Marijuana at Work and Play in Las Vegas: What Changes Are on the Horizon?

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On election day, Nevada residents voted to legalize marijuana for recreational use, making it legal for anyone over the age of 21 to have in their possession up to an ounce of marijuana or one-eighth of an ounce of a marijuana concentrate. Many in Nevada are wondering exactly what changes are to come due to the new laws. Is it okay to smoke marijuana at work or before work? Will tourism turn its focus to so-called “marijuana tourism”? Will there be more drugged drivers to contend with? Will more kids end up in the ER due to marijuana poisoning?

Marijuana at Work and Play in Las Vegas


What changes do you see on the horizon?


Smoking Weed Will Get You Fired

Even though marijuana is legal, you can still get fired from your job for (1) showing up to work while under the influence, (2) smoking marijuana at work (on a break or otherwise), and (3) failing a drug test for marijuana.

Much of your circumstance at work regarding marijuana will depend on the paperwork you signed when you were hired. Some companies require regular drug testing and need to know that you will not be impaired while on the job. Specifically, if you work with heavy machinery or drive for a living, it is important that you are not using marijuana as it not only puts you in danger but also others on the road and opens up the company to litigation and loss.

Kelly Kirwan works at an ARCpoint Labs in Denver, Colorado. Kirwan says that because the active ingredient in marijuana, tetrahydrocannabinol (THC), is fat-soluble (or absorbed by fat cells), it will show up on a drug test for up to two months. She reports that positive drug tests have doubled since marijuana was legalized for recreational use in Colorado, but that employers, rather than being tolerant of the issue, have tended to develop a “zero tolerance policy.”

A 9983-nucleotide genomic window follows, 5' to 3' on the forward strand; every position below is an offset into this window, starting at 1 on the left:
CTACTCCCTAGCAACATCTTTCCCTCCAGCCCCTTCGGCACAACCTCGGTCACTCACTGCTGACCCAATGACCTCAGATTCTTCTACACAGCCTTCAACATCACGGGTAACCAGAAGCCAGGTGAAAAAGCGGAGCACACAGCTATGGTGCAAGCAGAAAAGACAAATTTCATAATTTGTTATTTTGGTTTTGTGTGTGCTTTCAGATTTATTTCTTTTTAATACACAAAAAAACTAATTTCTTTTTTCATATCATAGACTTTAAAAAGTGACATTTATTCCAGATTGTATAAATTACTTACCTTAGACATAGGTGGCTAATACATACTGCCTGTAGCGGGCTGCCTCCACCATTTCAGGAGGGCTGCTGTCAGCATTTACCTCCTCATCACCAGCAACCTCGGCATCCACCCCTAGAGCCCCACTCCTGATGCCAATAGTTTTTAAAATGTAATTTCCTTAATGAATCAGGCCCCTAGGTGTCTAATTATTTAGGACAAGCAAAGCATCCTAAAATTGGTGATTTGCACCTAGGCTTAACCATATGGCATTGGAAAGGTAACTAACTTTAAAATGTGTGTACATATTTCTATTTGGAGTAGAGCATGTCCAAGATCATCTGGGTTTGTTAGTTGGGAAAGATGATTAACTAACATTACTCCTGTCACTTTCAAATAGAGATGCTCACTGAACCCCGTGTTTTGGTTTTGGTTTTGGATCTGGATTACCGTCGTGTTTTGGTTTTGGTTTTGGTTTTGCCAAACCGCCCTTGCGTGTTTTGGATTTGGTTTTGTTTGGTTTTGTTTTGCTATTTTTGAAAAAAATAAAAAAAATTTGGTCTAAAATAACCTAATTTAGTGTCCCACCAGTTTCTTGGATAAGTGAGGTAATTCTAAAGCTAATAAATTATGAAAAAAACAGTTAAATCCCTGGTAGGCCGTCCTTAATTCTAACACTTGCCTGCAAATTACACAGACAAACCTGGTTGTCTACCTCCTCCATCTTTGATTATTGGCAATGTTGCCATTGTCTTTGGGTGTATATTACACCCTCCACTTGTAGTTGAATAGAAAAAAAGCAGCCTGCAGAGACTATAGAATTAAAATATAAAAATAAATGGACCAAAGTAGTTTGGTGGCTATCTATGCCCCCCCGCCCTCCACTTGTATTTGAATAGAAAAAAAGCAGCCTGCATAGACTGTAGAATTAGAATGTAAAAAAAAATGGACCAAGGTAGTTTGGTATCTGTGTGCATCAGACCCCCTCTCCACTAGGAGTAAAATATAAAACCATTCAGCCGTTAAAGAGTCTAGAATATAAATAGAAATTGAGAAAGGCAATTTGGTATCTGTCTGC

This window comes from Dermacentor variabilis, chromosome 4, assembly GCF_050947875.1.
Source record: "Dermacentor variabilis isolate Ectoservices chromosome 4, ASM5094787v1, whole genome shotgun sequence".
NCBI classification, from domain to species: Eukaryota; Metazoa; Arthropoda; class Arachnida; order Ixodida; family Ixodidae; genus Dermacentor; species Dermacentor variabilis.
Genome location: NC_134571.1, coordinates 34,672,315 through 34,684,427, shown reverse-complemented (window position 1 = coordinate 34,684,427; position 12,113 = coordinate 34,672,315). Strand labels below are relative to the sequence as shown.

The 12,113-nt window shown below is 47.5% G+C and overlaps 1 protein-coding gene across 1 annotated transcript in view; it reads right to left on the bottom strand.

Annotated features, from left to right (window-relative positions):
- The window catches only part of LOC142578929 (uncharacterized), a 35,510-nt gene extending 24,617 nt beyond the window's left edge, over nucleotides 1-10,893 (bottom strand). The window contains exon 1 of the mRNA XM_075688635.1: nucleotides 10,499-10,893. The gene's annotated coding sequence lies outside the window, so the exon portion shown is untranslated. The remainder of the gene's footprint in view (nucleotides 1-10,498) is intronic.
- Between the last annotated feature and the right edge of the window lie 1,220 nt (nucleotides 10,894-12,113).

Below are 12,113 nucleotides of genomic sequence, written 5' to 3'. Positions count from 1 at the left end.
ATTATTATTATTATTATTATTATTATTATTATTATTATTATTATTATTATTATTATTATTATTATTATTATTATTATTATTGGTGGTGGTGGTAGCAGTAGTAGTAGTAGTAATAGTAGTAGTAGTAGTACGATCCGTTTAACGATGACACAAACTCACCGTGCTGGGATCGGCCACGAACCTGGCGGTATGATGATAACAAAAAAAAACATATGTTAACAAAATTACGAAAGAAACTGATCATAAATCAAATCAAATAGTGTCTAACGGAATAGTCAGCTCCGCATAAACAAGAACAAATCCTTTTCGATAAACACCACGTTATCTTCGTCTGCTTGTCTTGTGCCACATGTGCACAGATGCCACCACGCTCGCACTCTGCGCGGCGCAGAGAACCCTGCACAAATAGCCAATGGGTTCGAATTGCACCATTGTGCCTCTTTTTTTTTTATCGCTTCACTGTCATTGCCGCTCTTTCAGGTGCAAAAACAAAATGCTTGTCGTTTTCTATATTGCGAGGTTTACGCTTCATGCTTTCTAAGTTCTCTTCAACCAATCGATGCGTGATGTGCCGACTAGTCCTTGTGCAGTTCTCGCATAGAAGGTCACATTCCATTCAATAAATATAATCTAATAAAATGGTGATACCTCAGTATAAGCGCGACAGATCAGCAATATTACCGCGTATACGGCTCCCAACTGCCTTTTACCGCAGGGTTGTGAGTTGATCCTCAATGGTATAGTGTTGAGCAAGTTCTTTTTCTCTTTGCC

Said Kirwan: “A lot of employees mistakenly thought they could smoke now, because all of a sudden it was legal. But then they’d fail their drug test and be fired, because it’s still an illicit drug and against companies’ policies.”

Even medical use of the drug by an employee is not protected by law. Though the current legislation recommends that use be accommodated, if the employer determines otherwise, a dirty drug test will still lead to firing, no matter what the purpose for use.


Las Vegas Tourism Will Likely Remain Unchanged

Las Vegas tourism is currently driven by marketing for casinos and shows, and there is no indication that that will change. Because it is still illegal federally, use of marijuana may not be touted as a reason to visit the state. In other states where the drug has been legalized recreationally, the tourist industries have been patiently watching and waiting to determine whether or not there are people coming to the state specifically for recreational marijuana access.

Don Newman, the executive director at the Elko Convention and Visitors Authority, says: “I don’t think we at this point would want to reach out and promote. I think we would rather evaluate where things go. I think there’s that conflict of federal versus state. I don’t think it’s something that we would promote initially.”


Rates of Drugged Driving May Increase

Like prescription painkillers, prescription sedatives, and alcohol – all legal – marijuana can impair driving ability. A slowed reaction time and a decreased ability to process changes on the road can increase the chance of accidents that can be fatal to the driver, passengers, and others on the road, including pedestrians. It is safe to say that legalization of marijuana will likely increase use of the drug among people who may not have otherwise tried the drug as well as among those who use it regularly. Since it is only possible to measure marijuana metabolites in the blood and not intoxication levels, it is difficult to regulate, making it a significant issue.

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More Kids May End up in the ER

Trips to the emergency room for kids who inadvertently ingested marijuana increased in Colorado after the legalization of recreational marijuana. In about half of the cases, kids ate marijuana-laced brownies, candies, and other edibles that looked like their non-THC=laced counterparts. It is difficult for children to know the difference, and parents and caregivers as well as owners of the products who are visiting kids or have kids over may not realize the danger. There is no reason to believe that the same thing will not happen in Nevada.


What Do You Think?